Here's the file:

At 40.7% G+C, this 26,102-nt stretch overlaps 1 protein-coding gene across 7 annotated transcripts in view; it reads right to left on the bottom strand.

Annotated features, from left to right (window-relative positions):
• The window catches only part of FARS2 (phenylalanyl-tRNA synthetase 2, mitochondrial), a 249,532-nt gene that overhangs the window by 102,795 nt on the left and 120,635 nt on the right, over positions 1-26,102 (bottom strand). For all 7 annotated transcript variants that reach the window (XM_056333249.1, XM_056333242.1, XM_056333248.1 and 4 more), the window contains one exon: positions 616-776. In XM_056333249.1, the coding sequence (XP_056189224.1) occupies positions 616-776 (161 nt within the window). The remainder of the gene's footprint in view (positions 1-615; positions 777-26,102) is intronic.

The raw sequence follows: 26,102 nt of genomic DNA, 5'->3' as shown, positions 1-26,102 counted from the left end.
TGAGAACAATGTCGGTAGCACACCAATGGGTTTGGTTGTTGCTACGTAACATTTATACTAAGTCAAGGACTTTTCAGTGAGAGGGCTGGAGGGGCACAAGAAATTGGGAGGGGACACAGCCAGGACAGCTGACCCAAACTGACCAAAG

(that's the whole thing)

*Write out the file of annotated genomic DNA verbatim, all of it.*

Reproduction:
At 40.7% G+C, this 26,102-nt stretch overlaps 1 protein-coding gene across 7 annotated transcripts in view; it reads right to left on the bottom strand.

Annotated features, from left to right (window-relative positions):
• The window catches only part of FARS2 (phenylalanyl-tRNA synthetase 2, mitochondrial), a 249,532-nt gene that overhangs the window by 102,795 nt on the left and 120,635 nt on the right, over positions 1-26,102 (bottom strand). For all 7 annotated transcript variants that reach the window (XM_056333249.1, XM_056333242.1, XM_056333248.1 and 4 more), the window contains one exon: positions 616-776. In XM_056333249.1, the coding sequence (XP_056189224.1) occupies positions 616-776 (161 nt within the window). The remainder of the gene's footprint in view (positions 1-615; positions 777-26,102) is intronic.

The raw sequence follows: 26,102 nt of genomic DNA, 5'->3' as shown, positions 1-26,102 counted from the left end.
TGAGAACAATGTCGGTAGCACACCAATGGGTTTGGTTGTTGCTACGTAACATTTATACTAAGTCAAGGACTTTTCAGTGAGAGGGCTGGAGGGGCACAAGAAATTGGGAGGGGACACAGCCAGGACAGCTGACCCAAACTGACCAAAG